Details attached.

Dave

1.) Haskell [http://www.haskell.org/ghc/docs/latest/html/libraries/base/Data-List.html#3 
]

foldl :: (a -> b -> a) -> a -> [b] -> a
foldl f z [x1, x2, ..., xn] =
  f (f ... (f (f z x1) x2) ...) xn

foldr :: (a -> b -> b) -> b -> [a] -> b
foldr f z [x1, x2, ..., xn] =
  f x1 (f x2 ... (f xn z) ...)

foldl1 :: (a -> a -> a) -> [a] -> a
foldl1 f (x1:xs) = foldl f x1 xs

foldr1 :: (a -> a -> a) -> [a] -> a
foldr1 f (x1:xs) = foldr f x1 xs


2.) ML [http://www.standardml.org/Basis/list.html#SIG:LIST.foldl:VAL]

foldl : ('a * 'b -> 'b) -> 'b -> 'a list -> 'b
foldl f init [x1, x2, ..., xn] =
  f(xn, ..., f(x2, f(x1, init)) ...)

foldr : ('a * 'b -> 'b) -> 'b -> 'a list -> 'b
foldr f init [x1, x2, ..., xn] =
  f(x1, f(x2, ..., f(xn, init) ...))


3.) SRFI 1 [http://srfi.schemers.org/srfi-1/srfi-1.html#FoldUnfoldMap]

fold : ('a1 * ... * 'ak * 'b -> 'b) * 'b * 'a1 list * ... * 'ak list - 
 > 'b
(fold f init (list x1 x2 ... xn)) =
  (f x1.n x2.n ... xk.n ... (f x1.2 x2.2 ... xk.2 (f x1.1 x2.1 ... xk. 
1 init)) ...)

fold-right : ('a1 * ... * 'ak * 'b -> 'b) * 'b * 'a1 list * ... * 'ak  
list -> 'b
(fold-right f init (list x1 x2 ... xn)) =
  (f x1.1 x2.1 ... xk.1 (f x1.2 x2.2 ... xk.2 ... (f x1.n x2.n ...  
xk.n init) ...))

reduce : ('a * 'a -> 'a) * 'a * 'a list -> 'a
PRECONDITION: (f x ridentity) = x
(reduce f ridentity ()) = ridentity
(reduce f ridentity (list x1 x2 ... xn)) =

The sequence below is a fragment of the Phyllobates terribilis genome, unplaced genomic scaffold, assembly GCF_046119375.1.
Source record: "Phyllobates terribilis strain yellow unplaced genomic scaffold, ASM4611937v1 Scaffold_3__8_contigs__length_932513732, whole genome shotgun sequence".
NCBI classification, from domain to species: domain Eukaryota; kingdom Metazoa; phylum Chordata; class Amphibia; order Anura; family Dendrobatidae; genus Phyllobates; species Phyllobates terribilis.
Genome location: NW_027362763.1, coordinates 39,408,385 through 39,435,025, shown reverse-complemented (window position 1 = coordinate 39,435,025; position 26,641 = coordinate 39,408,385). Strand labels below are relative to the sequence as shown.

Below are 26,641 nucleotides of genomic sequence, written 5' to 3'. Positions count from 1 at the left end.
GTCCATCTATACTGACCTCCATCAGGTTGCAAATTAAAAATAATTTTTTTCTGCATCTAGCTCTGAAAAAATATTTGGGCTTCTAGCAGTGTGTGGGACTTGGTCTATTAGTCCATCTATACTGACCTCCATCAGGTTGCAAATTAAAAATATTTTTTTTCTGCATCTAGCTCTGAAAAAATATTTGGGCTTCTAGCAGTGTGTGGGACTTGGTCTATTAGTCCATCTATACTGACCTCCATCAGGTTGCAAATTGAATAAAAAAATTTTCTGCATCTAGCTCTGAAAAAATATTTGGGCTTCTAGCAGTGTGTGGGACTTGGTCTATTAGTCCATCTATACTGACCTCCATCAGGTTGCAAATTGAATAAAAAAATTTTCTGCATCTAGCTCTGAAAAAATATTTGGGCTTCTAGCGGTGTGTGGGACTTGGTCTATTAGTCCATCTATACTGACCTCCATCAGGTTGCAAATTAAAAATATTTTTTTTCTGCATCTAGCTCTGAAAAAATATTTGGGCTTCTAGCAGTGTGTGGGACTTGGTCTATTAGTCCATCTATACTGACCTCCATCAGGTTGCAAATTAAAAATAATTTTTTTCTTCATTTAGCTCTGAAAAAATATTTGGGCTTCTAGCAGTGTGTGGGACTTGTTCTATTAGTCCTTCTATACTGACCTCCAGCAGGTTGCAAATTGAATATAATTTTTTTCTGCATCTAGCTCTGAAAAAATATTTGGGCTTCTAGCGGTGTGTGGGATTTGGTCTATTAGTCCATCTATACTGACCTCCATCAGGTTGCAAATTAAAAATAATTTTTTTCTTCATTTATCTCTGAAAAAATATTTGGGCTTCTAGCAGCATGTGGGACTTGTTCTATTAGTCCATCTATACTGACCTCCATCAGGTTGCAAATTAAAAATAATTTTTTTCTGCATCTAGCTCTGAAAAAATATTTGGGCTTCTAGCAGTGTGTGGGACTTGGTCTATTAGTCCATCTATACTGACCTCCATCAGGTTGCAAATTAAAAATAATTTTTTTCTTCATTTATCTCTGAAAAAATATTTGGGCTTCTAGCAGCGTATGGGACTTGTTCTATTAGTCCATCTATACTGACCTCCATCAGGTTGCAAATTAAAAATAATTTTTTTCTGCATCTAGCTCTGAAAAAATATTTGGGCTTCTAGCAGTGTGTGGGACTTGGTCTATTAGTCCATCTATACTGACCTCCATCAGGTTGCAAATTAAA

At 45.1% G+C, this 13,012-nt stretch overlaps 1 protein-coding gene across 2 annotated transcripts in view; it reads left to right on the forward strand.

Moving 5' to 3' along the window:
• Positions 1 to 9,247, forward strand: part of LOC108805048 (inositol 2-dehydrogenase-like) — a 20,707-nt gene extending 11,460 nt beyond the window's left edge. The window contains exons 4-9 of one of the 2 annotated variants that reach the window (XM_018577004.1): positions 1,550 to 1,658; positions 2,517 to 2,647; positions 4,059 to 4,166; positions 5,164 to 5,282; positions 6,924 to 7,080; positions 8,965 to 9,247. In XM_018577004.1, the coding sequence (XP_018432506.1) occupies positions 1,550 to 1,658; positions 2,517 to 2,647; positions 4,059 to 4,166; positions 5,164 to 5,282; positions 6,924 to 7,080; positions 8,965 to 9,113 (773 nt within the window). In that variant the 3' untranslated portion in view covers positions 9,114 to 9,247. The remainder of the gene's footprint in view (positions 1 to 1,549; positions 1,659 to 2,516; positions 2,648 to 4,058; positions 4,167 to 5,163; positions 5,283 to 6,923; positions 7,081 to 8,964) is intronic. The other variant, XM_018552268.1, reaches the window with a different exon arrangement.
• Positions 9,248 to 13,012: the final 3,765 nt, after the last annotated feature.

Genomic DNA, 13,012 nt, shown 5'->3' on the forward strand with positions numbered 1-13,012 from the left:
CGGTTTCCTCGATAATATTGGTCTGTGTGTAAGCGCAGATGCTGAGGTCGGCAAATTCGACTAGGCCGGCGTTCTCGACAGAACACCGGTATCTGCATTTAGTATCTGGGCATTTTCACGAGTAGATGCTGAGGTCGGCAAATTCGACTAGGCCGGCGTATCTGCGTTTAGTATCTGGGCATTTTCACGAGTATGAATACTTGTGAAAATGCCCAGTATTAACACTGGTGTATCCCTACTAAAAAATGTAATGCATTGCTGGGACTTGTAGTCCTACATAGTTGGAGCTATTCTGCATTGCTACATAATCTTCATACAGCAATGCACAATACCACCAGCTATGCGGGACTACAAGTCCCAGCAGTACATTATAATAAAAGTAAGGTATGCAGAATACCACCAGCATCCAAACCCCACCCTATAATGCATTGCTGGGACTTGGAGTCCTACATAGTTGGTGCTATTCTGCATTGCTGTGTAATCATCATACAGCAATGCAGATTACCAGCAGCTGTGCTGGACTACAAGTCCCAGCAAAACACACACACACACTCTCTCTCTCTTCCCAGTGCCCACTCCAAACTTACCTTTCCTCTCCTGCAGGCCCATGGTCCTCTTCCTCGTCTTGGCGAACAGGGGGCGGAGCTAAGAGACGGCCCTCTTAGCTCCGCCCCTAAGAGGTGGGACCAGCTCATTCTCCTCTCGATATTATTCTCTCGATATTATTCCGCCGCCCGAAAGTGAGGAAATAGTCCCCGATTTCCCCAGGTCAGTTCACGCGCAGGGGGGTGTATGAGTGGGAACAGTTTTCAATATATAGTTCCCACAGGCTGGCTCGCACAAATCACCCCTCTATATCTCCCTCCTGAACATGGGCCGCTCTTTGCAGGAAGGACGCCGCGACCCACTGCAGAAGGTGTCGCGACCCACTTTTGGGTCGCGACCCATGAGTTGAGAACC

(fold f x1 (list x2 ... xn))

reduce-right : ('a * 'a -> 'a) * 'a * 'a list -> 'a
PRECONDITION: (f x ridentity) = x
(reduce-right f ridentity ()) = ridentity
(reduce-right f ridentity (list x1)) = x1
(reduce-right f ridentity (list x1 x2 ... xn)) =
  (f x1 (reduce-right f ridentity (list x2 ... xn)))


4.) Python [http://docs.python.org/lib/built-in-funcs.html]

reduce(f, ls[, init])

reduce(f, ls) => same as Haskell's foldl1
reduce(f, ls, init) => same as Haskell's foldl

----- END DAVE CITE -----

> It almost makes me wonder if we should drop the thisArg from the  
> standard for the other "array extra" functions and leave it as an  
> implementation extension:
> Pros: It's unnecessary, leaving it out of the standard may wean  
> thisArg usage.

The spec is not mommy; it can't reliably wean anyone off of anything  
already out there in use.

The anti-|this| animus on parade in David-Sarah's message is at war  
with compatibility and convention. It should not sweep all that came  
before aside, by sub-committee fiat. I admit this makes things  
messier, but that's life in Compatibility Kingdom (AKA the Web).


> Cons: Because of the legacy, all implementation are going to  
> implement the thisArg any, so it is better to have a standard  
> specification for it.

Right. This is plausible with something ancient and in decline  
(foo.arguments, e.g.) but for new stuff it's bad for business. We  
should specify what implementations must do to interoperate when using  
recently added methods.


> Of course, all the other "array extras" are specified with a thisArg  
> so consistency argues that reduce and reduceRight should be  
> specified that way too.

I had to remind myself of Dave's analysis/argument, cited in full  
above, to see why we didn't do that.

By breaking symmetry we have made at least one browser-based  
implementation precedent (Rhino also supports reduce and reduceRight)  
with no thisArg for the "fold" methods. At this point I would rather  
we stand on precedent than waver or haver further.

Ed, what do you think? Apologies for forgetting the details.

/be
-------------- next part --------------
An HTML attachment was scrubbed...
URL: <http://mail.mozilla.org/pipermail/es-discuss/attachments/20090321/d7c72ca0/attachment-0001.html>


More information about the Es-discuss mailing list